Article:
The term “Marketing“ derives from “Market“. Not from selling.

”Technology is transforming choice, and choice is transforming the marketplace. As a result, we are witnessing the emergence of a new marketing paradigm—not a “do more” marketing that simply turns up the volume on the sales spiels of the past […] Marketing’s transformation is driven by the enormous power and ubiquitous spread of technology.”

These lines come from an article in an issue of Harvard Business Review. Though they are still valid, these lines are older than you might expect. That article was published in February 1991. But what exactly has changed in the 25+ year old discussion about whether technology and digitization have resulted in better and longer lives or have they brought about job losses, oppression and exploitation? And what impact did this discussion have on marketing?

In the 80s and 90s privatized television as well as print publications caused an exponential increase in frequency and quantity of advertising. The same happened with the entry into the digital age: advertising turned into content and copywriters became content marketers. This shift increased complexity at the beginning of the online era. During the push advertising era, the focus was on the production of creative campaigns. Online marketing put the focus on technology and analysis. Conversion and ROI were and are always the baseline measurement, but now the driving force is statistics rather than creativity.

During the last decades of increased technology focus we seem to have forgotten that the term marketing is a derivation of the Latin word mercatus (marketplace) from Ancient Rome. The Roman marketplace, on the other hand, was an enhanced Greek Agora - the village meeting place. Originally located outside the various settlement centers, over time the Agora gradually moved into the city center with the increasing development of urban structures. News about foreign regions, people and conditions was shared, proposals and plans were discussed, topics were contended and challenged, ideas were proven and disproved.

People gathered experiences and learned new things - through personal experiences and hearsay.  Due to its central location and good accessibility, the Agora became a marketplace where sales events were held on a regular basis. Oftentimes, it was the area in a town where the town hall was built. Hostels, inns and churches were then built around these markets. From then on, the market was not only a trading area, but also an important meeting place. People didn’t just exchange goods, more importantly; they exchanged news. In short: it was about telling stories.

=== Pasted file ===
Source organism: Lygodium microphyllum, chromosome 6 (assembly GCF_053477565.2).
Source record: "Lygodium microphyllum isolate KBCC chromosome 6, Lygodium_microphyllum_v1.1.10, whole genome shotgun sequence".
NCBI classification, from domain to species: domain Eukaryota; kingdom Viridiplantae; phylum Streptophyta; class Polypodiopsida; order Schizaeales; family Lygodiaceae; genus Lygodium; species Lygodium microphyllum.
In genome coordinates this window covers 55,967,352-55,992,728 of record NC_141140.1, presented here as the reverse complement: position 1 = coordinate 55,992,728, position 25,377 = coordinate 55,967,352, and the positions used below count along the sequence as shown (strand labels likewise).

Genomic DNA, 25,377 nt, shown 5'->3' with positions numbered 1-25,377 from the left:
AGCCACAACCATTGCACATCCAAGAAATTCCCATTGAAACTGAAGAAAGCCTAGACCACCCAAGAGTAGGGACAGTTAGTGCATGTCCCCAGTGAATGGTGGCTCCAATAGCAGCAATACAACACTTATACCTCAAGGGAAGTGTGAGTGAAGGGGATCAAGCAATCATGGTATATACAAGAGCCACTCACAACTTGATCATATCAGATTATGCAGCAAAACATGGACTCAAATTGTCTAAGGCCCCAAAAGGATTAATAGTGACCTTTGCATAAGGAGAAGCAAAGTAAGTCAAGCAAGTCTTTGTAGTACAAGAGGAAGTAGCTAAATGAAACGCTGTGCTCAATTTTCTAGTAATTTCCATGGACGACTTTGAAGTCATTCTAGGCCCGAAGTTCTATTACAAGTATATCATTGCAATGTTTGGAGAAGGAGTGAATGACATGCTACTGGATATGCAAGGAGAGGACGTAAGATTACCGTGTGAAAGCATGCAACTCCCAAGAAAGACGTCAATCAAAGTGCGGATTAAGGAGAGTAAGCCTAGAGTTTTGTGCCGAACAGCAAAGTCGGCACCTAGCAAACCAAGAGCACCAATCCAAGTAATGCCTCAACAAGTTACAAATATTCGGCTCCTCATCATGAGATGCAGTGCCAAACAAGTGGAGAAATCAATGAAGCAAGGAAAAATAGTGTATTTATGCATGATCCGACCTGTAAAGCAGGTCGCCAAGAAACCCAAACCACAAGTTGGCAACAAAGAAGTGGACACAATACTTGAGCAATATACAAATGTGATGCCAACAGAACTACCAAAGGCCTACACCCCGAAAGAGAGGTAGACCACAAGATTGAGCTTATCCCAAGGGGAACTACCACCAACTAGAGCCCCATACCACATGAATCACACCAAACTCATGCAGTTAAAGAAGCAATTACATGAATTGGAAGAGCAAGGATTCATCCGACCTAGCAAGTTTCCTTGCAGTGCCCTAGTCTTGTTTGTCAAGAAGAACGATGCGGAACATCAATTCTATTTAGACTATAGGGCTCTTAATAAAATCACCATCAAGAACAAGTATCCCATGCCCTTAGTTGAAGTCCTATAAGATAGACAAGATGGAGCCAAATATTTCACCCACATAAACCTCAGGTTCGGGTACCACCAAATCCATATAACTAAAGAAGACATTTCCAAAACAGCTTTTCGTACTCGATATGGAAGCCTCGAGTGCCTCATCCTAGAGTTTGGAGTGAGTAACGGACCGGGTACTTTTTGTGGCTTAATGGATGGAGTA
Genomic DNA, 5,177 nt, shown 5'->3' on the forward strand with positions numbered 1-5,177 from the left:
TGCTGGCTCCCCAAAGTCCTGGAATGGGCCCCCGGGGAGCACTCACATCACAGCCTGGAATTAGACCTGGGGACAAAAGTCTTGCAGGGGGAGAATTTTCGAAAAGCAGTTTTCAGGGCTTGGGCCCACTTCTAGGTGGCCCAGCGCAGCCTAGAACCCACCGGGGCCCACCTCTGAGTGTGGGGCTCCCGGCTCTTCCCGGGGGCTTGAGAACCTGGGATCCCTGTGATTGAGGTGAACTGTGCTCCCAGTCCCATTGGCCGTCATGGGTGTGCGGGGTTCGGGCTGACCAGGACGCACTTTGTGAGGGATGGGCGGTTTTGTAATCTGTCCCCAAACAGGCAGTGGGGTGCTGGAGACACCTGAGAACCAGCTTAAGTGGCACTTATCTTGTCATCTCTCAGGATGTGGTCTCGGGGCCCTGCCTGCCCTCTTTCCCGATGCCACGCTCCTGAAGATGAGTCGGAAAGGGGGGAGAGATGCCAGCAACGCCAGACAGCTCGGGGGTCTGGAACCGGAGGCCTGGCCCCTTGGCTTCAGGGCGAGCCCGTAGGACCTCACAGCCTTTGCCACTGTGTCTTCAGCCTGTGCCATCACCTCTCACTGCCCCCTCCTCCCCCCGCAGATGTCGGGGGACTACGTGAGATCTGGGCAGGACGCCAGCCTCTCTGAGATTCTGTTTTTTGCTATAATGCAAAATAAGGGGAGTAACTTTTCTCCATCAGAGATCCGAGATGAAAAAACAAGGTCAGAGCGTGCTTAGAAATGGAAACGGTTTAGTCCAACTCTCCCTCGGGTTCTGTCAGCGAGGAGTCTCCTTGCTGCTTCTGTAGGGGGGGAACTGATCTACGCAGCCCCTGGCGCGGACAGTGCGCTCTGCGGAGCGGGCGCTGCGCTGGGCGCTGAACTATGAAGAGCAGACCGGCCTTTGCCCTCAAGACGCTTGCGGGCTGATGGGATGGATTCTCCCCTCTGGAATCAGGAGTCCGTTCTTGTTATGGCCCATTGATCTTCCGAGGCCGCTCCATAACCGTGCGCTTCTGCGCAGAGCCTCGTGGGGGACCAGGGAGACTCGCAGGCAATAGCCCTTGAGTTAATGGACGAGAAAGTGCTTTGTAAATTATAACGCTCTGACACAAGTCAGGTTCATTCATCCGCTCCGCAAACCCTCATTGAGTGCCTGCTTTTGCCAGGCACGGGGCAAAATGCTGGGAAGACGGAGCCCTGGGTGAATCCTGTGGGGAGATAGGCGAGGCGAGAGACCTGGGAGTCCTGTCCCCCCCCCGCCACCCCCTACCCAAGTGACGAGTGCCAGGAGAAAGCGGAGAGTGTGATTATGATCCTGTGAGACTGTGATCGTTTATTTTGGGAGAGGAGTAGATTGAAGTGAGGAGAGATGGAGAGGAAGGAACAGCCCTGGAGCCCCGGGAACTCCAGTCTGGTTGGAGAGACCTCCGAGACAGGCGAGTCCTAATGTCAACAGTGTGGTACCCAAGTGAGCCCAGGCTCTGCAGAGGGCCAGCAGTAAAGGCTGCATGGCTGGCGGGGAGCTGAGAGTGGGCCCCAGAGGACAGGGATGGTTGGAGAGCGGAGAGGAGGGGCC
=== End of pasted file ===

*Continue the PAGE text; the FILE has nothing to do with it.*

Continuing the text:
To this day, marketplaces are infrastructural centers and social places that we particularly enjoy visiting - e.g. when we are on holiday. Why? Is it because all sensory organs are engaged and a visit to the market is therefore a holistic "experience"? Or because technology plays an insignificant role and the focus is on people? Even today it is often not the goal to buy products when we visit a market. Telling and listening to stories however still fascinates us. We learn through them, feel entertained. And stories touch us. Shouldn't all this also apply to the term marketing - especially with regards to the origin of the term? For years, storytelling has been hailed as a must-have strategy in marketing and the internet is full of articles on this topic (e.g. Forbes, CMI, Digital Marketing Institute, etc.). Nevertheless, storytelling is often seen as a sales tool rather than a method of building close relationships with customers and a loyal community.

In the online age with ever advancing technology and an endless choices, the connection to customers has been lost. Connection is the foundation of brand loyalty. Perhaps it helps to reflect on the origins of the term “Marketing” from time to time, to think of your last visit to the market (on holiday). Because stories are part of us. They are inherently social, and we are all constantly searching for stories to connect with that provide answers to the questions of our everyday lives.


About the Author

former Job Title: Depends. Two ideas: Dialogue is better than monologue, monologue is not as good as dialogue. Two opinions: You may be right. Maybe I'm right. Two strategies: It works like this - or in a different way. Two cornerstones: Family and Personality. One goal: Make it work.